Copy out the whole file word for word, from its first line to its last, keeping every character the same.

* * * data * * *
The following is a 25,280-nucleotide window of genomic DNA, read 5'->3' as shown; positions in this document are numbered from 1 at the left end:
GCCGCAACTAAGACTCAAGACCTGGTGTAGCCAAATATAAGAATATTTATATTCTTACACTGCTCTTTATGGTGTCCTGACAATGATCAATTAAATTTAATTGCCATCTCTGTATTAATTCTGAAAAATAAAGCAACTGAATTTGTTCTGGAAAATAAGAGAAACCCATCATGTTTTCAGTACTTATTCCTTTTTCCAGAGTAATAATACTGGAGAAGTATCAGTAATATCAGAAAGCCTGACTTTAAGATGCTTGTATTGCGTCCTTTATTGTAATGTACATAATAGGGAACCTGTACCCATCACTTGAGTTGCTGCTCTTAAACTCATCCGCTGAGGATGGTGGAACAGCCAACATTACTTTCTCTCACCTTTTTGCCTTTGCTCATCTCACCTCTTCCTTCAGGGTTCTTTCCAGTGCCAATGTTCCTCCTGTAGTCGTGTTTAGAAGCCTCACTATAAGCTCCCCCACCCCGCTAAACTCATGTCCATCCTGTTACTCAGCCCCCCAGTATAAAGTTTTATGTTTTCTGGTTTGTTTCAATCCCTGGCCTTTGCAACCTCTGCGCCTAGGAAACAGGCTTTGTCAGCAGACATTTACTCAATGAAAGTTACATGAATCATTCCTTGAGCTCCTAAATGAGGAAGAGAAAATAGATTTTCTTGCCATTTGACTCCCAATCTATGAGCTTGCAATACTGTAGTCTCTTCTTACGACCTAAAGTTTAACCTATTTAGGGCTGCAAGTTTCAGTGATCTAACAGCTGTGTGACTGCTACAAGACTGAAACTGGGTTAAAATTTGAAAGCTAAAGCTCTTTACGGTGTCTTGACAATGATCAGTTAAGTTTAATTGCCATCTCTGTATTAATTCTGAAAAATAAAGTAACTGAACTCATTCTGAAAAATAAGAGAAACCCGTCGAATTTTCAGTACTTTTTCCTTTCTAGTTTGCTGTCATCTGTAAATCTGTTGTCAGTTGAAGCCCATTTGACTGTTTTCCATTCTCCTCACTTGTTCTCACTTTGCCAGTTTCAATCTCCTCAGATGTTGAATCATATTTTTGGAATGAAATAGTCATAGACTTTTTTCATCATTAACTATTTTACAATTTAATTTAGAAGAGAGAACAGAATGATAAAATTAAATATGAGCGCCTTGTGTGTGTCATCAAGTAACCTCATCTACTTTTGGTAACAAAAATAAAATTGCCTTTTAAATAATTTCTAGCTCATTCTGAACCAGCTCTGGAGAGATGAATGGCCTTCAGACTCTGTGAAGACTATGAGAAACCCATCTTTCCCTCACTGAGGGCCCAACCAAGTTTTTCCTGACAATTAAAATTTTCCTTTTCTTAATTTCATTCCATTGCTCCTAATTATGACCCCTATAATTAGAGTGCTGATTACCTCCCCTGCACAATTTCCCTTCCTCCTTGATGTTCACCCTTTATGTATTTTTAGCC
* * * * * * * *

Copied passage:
The following is a 25,280-nucleotide window of genomic DNA, read 5'->3' as shown; positions in this document are numbered from 1 at the left end:
GCCGCAACTAAGACTCAAGACCTGGTGTAGCCAAATATAAGAATATTTATATTCTTACACTGCTCTTTATGGTGTCCTGACAATGATCAATTAAATTTAATTGCCATCTCTGTATTAATTCTGAAAAATAAAGCAACTGAATTTGTTCTGGAAAATAAGAGAAACCCATCATGTTTTCAGTACTTATTCCTTTTTCCAGAGTAATAATACTGGAGAAGTATCAGTAATATCAGAAAGCCTGACTTTAAGATGCTTGTATTGCGTCCTTTATTGTAATGTACATAATAGGGAACCTGTACCCATCACTTGAGTTGCTGCTCTTAAACTCATCCGCTGAGGATGGTGGAACAGCCAACATTACTTTCTCTCACCTTTTTGCCTTTGCTCATCTCACCTCTTCCTTCAGGGTTCTTTCCAGTGCCAATGTTCCTCCTGTAGTCGTGTTTAGAAGCCTCACTATAAGCTCCCCCACCCCGCTAAACTCATGTCCATCCTGTTACTCAGCCCCCCAGTATAAAGTTTTATGTTTTCTGGTTTGTTTCAATCCCTGGCCTTTGCAACCTCTGCGCCTAGGAAACAGGCTTTGTCAGCAGACATTTACTCAATGAAAGTTACATGAATCATTCCTTGAGCTCCTAAATGAGGAAGAGAAAATAGATTTTCTTGCCATTTGACTCCCAATCTATGAGCTTGCAATACTGTAGTCTCTTCTTACGACCTAAAGTTTAACCTATTTAGGGCTGCAAGTTTCAGTGATCTAACAGCTGTGTGACTGCTACAAGACTGAAACTGGGTTAAAATTTGAAAGCTAAAGCTCTTTACGGTGTCTTGACAATGATCAGTTAAGTTTAATTGCCATCTCTGTATTAATTCTGAAAAATAAAGTAACTGAACTCATTCTGAAAAATAAGAGAAACCCGTCGAATTTTCAGTACTTTTTCCTTTCTAGTTTGCTGTCATCTGTAAATCTGTTGTCAGTTGAAGCCCATTTGACTGTTTTCCATTCTCCTCACTTGTTCTCACTTTGCCAGTTTCAATCTCCTCAGATGTTGAATCATATTTTTGGAATGAAATAGTCATAGACTTTTTTCATCATTAACTATTTTACAATTTAATTTAGAAGAGAGAACAGAATGATAAAATTAAATATGAGCGCCTTGTGTGTGTCATCAAGTAACCTCATCTACTTTTGGTAACAAAAATAAAATTGCCTTTTAAATAATTTCTAGCTCATTCTGAACCAGCTCTGGAGAGATGAATGGCCTTCAGACTCTGTGAAGACTATGAGAAACCCATCTTTCCCTCACTGAGGGCCCAACCAAGTTTTTCCTGACAATTAAAATTTTCCTTTTCTTAATTTCATTCCATTGCTCCTAATTATGACCCCTATAATTAGAGTGCTGATTACCTCCCCTGCACAATTTCCCTTCCTCCTTGATGTTCACCCTTTATGTATTTTTAGCC